Bertram Brooker

"Great art is essentially useless, in the practical sense. It appeals purely to the spirit."
(Bertram Brooker, 1929)

A painter, illustrator, sculptor and novelist, the energetic Bertram Brooker pursued a career primarily as an advertising executive. He was the first Canadian to exhibit abstract art, and for two years wrote a syndicated newspaper column on the arts, titled "The Seven Arts." He was closely associated with the Group of Seven, especially Lawren S. Harris, with whom he shared a mystical view of nature.

Self-taught as an artist, and with a keen interest in music, Brooker left school at the age of twelve. He came with his family to Canada in 1905 and settled in Portage la Prairie, Manitoba, where he worked at several jobs and learned clerical skills at night school. In 1921, he moved to Toronto to work as a magazine editor, soon joining the Arts and Letters Club, where he met members of the Group of Seven. He began experimenting with oils, creating abstract shapes and forms, and by 1926 was painting seriously and working as a freelance journalist. The following year, he held his first solo exhibition of abstract works, and in 1928 exhibited with Group of Seven.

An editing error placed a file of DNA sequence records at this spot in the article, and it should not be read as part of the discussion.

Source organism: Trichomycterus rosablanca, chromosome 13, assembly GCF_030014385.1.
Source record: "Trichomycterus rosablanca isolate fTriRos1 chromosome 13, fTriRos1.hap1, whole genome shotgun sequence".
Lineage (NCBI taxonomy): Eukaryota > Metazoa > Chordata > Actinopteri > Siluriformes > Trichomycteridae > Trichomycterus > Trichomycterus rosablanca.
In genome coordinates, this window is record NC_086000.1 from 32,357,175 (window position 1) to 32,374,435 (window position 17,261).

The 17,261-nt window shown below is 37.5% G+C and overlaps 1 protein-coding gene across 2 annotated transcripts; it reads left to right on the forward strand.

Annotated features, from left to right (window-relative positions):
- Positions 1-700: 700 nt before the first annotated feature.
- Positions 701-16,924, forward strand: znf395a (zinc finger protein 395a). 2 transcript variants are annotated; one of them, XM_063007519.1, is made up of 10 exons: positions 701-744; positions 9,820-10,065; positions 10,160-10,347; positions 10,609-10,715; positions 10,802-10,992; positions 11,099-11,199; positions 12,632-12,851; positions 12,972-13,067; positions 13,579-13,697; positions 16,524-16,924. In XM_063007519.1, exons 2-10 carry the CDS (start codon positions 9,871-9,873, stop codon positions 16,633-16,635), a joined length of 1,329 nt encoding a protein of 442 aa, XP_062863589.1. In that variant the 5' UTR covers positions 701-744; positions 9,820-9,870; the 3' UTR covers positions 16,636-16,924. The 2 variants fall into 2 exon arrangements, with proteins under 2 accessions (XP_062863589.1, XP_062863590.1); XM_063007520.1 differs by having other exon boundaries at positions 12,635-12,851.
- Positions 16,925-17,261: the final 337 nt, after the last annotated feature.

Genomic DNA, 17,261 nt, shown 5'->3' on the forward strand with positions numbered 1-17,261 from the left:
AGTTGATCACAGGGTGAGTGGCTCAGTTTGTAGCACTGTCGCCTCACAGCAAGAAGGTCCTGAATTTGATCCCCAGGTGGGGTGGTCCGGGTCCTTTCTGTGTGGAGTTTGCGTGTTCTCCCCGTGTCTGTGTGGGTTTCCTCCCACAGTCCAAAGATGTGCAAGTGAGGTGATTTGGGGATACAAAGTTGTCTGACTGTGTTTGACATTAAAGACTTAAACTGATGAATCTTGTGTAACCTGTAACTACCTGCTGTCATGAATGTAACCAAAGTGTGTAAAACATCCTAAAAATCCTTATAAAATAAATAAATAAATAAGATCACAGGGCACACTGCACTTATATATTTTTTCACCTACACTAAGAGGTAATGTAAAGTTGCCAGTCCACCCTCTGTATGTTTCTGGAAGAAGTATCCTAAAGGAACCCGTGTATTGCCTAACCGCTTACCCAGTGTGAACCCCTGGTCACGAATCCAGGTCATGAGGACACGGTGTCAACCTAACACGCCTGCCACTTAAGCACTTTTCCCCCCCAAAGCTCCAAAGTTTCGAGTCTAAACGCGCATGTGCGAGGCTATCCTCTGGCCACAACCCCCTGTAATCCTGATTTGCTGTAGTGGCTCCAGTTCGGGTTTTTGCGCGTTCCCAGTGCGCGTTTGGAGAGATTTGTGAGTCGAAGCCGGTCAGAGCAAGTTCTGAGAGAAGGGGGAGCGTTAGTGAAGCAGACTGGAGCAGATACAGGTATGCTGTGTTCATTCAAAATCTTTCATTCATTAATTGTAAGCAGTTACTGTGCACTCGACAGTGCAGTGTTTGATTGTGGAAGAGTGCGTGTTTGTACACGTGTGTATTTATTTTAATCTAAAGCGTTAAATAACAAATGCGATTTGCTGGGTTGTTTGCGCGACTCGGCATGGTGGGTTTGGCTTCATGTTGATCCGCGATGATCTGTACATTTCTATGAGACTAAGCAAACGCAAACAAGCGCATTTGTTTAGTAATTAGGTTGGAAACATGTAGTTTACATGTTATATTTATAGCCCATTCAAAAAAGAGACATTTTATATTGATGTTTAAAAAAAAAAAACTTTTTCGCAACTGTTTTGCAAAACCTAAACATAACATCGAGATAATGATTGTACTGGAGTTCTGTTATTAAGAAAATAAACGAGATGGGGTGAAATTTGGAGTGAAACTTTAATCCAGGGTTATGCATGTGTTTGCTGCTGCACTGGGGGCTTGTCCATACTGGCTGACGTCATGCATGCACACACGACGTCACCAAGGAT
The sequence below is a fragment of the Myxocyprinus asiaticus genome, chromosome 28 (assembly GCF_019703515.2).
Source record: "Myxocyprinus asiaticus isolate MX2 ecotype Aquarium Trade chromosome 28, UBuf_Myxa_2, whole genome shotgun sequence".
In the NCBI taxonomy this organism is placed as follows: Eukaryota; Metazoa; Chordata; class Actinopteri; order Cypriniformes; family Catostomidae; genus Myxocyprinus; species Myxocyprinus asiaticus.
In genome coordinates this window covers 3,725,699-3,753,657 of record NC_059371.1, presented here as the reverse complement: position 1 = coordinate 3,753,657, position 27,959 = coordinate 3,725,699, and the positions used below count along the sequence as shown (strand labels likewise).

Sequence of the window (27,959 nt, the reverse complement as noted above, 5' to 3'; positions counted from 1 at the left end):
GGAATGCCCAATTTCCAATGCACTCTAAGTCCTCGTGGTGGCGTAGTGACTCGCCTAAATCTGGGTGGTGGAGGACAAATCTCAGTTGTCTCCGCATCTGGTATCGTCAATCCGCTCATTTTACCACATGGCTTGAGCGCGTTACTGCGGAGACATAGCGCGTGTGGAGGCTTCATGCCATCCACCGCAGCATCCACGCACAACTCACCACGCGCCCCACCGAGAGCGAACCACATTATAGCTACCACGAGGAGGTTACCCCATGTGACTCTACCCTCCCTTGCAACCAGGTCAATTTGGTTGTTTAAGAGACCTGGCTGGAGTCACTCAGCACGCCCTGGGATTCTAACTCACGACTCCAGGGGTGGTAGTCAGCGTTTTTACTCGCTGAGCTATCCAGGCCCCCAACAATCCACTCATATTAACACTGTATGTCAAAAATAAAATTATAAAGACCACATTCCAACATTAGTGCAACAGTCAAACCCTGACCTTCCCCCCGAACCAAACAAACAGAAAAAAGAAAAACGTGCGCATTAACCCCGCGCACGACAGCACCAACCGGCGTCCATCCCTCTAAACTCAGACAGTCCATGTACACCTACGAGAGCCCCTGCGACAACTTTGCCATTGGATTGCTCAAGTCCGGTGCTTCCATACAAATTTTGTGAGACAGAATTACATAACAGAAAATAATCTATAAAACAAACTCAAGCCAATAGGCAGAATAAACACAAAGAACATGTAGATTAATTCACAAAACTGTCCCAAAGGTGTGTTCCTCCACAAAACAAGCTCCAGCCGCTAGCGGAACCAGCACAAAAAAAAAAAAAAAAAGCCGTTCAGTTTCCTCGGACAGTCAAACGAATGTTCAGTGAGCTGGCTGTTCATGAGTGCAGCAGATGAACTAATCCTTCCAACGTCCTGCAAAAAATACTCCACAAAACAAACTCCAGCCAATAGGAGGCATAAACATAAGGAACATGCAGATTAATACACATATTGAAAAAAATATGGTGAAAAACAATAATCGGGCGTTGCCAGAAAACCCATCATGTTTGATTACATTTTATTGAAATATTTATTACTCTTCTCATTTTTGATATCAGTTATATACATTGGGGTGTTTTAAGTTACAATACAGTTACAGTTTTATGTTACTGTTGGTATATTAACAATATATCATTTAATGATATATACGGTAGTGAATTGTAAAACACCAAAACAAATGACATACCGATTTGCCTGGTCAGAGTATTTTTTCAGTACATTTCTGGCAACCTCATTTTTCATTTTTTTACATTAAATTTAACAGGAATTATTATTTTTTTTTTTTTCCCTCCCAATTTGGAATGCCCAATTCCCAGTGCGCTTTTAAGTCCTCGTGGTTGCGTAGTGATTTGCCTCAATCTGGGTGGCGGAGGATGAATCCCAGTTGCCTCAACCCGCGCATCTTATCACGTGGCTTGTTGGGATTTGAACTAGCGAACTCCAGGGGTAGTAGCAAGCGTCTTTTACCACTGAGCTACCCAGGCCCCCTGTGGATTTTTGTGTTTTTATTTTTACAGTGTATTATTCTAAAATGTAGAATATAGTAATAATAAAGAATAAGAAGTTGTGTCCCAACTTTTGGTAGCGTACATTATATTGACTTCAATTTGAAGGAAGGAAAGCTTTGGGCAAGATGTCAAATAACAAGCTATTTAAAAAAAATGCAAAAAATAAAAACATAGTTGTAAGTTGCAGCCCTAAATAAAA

On a trip to Winnipeg in 1929, Brooker met and befriended LeMoine FitzGerald, whose figurative work immediately inspired him. He abruptly turned away from abstraction in favour of form and structure, moving to landscapes, realistic figure work, and later, still lifes. His 1931 nude painting Figures in Landscape caused an uproar at the Art Gallery of Toronto, which refused to hang it. A founding member of the Canadian Group of Painters, Brooker participated in the group's first exhibition in 1933.

Brooker's early abstract work includes Alleluiah (c. 1929), which demonstrates the influence of Kandinsky in its abstracted forms representing music. Later figurative work includes Torso (1937), remarkable for its powerful composition, and The Cloud (1942).

Brooker edited the inaugural 1929 issue of the Yearbook of the Arts in Canada, as well as its 1936 issue, and was awarded the first Governor General's Literary Award for his 1936 novel Think of the Earth.

Photography: M.O. Hammond Collection, National Gallery of Canada Archives